By Julia Edwards
WASHINGTON (Reuters) - U.S. prosecutors sued on Wednesday to seize more than $1 billion in assets they said were tied to an international scheme to launder money stolen from the Malaysian state fund 1MDB, which was overseen by Prime Minister Najib Razak, and used to finance the Hollywood film “Wolf of Wall Street” and to buy property and famous works of art.
Civil lawsuits filed in federal court did not name Najib, referring instead to “Malaysian Official 1.” Some of the allegations against this official are the same as those in a Malaysian investigation over a $681 million transfer to his personal bank account.
The sovereign wealth fund 1MDB and the Malaysian prime minister’s office had no immediate comment. Najib has consistently denied any wrongdoing.
The U.S. Department of Justice said $681 million from a 2013 bond sale by 1MDB was transferred to the account of “Malaysian Official 1”, who is described in court papers as “a high-ranking official in the Malaysian government who also held a position of authority with 1MDB.”
Asked at a news briefing about the absence of Najib’s name from the complaint, U.S. Attorney General Loretta Lynch said: “We are essentially describing the tracing of the assets, the use of the funds and who was involved in the transactions there. So we’re not commenting on anyone else who may or may not be named in the matter at this time.”
Money was stolen from the fund, moved through shell companies and hidden in the United States in purchases of high-end property and luxury items, prosecutors said. The people and institutions named in the complaint have not been charged with crimes, but the government wants to seize assets, among them luxury properties in New York and California, Monet and Van Gogh paintings and a Bombardier jet.
The Justice Department said it will seek to return recovered funds to Malaysia. “The Malaysian people were defrauded on an enormous scale ...” FBI Deputy Director Andrew McCabe said at the briefing in Washington.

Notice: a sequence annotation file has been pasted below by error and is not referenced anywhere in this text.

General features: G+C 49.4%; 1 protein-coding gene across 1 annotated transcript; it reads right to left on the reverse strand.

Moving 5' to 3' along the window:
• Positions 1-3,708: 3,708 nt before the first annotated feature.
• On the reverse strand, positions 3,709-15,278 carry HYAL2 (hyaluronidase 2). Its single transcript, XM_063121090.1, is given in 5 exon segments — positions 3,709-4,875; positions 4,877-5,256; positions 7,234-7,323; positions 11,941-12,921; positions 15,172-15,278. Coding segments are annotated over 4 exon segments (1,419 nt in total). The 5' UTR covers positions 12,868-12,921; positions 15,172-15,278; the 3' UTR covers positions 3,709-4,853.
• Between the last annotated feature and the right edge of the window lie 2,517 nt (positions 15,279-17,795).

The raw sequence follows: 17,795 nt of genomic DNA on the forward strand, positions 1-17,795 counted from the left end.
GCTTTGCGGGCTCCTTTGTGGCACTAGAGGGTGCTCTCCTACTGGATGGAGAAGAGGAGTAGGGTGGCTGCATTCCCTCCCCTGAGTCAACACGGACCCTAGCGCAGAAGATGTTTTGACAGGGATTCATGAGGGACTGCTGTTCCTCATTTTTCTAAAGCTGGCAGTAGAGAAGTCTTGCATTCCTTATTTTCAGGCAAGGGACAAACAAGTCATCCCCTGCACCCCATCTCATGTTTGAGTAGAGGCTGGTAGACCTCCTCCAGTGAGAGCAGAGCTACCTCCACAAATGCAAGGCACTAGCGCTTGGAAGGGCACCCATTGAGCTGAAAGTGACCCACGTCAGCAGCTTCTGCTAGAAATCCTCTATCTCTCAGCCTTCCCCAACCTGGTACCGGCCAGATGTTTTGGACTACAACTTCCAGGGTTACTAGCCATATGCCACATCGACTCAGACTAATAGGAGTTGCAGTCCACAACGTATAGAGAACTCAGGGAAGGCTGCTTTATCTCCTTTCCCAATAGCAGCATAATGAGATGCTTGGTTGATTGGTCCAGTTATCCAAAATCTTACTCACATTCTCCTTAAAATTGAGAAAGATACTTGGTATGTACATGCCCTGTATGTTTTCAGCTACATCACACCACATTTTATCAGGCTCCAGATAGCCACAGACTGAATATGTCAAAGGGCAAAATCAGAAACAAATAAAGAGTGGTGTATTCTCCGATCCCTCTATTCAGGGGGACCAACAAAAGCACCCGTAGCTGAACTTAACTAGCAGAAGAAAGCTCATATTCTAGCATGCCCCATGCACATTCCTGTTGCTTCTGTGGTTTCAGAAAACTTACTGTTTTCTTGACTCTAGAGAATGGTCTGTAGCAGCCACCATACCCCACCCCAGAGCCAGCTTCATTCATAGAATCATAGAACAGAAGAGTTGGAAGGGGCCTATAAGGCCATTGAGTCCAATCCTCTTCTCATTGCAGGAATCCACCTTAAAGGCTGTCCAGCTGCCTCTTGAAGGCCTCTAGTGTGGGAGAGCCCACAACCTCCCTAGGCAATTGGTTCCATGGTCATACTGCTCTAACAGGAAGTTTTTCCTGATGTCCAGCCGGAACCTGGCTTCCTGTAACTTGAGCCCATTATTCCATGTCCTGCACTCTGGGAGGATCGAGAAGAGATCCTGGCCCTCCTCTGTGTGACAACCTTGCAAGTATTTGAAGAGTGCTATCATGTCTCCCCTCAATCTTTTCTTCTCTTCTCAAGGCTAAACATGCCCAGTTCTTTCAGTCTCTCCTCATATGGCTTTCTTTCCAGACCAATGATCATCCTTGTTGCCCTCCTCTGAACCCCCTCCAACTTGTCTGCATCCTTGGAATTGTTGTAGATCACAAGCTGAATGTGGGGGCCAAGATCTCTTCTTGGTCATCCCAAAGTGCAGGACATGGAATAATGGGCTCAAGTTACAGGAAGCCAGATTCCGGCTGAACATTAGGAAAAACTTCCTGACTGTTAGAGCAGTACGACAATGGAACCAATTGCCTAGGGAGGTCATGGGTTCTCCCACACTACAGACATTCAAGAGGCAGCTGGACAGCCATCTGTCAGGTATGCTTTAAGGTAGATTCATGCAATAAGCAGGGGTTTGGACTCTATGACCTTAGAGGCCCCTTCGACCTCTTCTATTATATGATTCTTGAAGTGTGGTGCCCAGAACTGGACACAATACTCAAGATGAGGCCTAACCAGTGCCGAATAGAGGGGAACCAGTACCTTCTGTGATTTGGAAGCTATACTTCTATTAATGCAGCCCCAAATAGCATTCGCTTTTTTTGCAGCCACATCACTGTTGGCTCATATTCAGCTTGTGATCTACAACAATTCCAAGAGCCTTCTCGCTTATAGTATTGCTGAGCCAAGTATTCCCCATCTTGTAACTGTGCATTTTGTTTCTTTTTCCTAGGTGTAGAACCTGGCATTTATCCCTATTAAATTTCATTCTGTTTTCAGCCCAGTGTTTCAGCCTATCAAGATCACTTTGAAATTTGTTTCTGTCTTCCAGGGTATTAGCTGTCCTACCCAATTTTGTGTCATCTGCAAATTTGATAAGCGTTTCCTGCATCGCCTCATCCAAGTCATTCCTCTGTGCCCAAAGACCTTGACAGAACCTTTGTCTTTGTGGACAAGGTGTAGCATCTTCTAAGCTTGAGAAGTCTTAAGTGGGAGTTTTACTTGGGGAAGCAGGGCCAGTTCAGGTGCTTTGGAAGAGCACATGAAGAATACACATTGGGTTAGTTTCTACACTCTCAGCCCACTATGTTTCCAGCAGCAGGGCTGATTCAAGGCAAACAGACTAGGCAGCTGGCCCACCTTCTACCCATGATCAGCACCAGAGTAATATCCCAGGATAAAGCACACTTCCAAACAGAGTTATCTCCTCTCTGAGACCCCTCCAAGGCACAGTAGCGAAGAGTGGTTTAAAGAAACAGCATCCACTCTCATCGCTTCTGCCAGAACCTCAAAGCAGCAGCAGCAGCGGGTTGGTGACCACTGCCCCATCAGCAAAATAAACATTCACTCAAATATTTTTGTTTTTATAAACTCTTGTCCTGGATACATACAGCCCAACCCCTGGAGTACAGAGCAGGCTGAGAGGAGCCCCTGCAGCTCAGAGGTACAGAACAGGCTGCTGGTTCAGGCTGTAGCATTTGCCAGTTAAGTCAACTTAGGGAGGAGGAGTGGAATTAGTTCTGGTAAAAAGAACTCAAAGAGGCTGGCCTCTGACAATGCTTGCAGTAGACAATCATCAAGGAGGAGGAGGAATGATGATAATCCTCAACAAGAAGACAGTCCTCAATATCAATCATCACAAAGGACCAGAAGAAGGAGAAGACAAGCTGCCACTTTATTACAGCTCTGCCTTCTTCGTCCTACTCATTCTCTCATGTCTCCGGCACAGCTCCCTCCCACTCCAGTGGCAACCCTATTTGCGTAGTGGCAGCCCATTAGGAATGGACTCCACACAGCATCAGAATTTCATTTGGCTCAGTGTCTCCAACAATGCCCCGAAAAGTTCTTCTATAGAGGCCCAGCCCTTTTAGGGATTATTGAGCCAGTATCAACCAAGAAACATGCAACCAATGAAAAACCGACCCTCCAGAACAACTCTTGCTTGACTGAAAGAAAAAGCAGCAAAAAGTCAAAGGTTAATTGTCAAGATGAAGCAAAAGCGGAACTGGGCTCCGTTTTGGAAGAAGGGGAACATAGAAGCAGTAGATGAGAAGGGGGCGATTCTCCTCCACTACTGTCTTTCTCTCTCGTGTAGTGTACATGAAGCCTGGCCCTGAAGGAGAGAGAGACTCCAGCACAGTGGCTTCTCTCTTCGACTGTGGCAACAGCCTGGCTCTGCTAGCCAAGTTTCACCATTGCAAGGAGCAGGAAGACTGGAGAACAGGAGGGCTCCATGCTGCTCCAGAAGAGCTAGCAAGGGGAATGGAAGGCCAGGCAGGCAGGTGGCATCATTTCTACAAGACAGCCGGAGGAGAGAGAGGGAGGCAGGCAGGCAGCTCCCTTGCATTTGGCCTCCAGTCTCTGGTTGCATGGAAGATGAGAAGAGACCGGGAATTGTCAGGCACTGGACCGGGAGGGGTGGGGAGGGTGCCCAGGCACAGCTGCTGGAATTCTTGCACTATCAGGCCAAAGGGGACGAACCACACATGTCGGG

It is the largest set of cases brought by the Justice Department’s Kleptocracy Asset Recovery Initiative, which seeks the forfeiture of the proceeds of foreign corruption. The previous largest case in February sought to seize $850 million.
Malaysia’s attorney general said in January that the prime minister had not committed any crime and that the money in his bank account was a political donation from the Saudi royal family. Saudi Foreign Minister Adel Al-Jubeir said in April funds wired into Najib’s personal bank account were a “genuine” donation originating from Saudi Arabia.
A spokesman for the Saudi embassy in Washington declined to comment on Wednesday.
The U.S. lawsuits seek to seize assets “involved in and traceable to an international conspiracy to launder money misappropriated from 1MDB” over a four-year period.
GOLDMAN SACHS ARRANGED TRANSACTION
One transaction targeted by prosecutors was a $3-billion bond offering in early 2013 that was “arranged by Goldman Sachs International,” said U.S. Attorney Eileen Decker at the briefing. She is the chief prosecutor in central California.
More than a third of that money was misappropriated by corrupt officials, she said.
“Approximately $137 million of the pilfered money was spent to purchase works of art, including a $35 million work by Claude Monet,” Decker said. She said funds diverted from one bond offering were also traced to the purchase of an interest in the Park Lane Hotel in New York. Prosecutors want forfeiture of about $250,000 invested in the hotel.
Goldman Sachs has not been accused of any wrongdoing.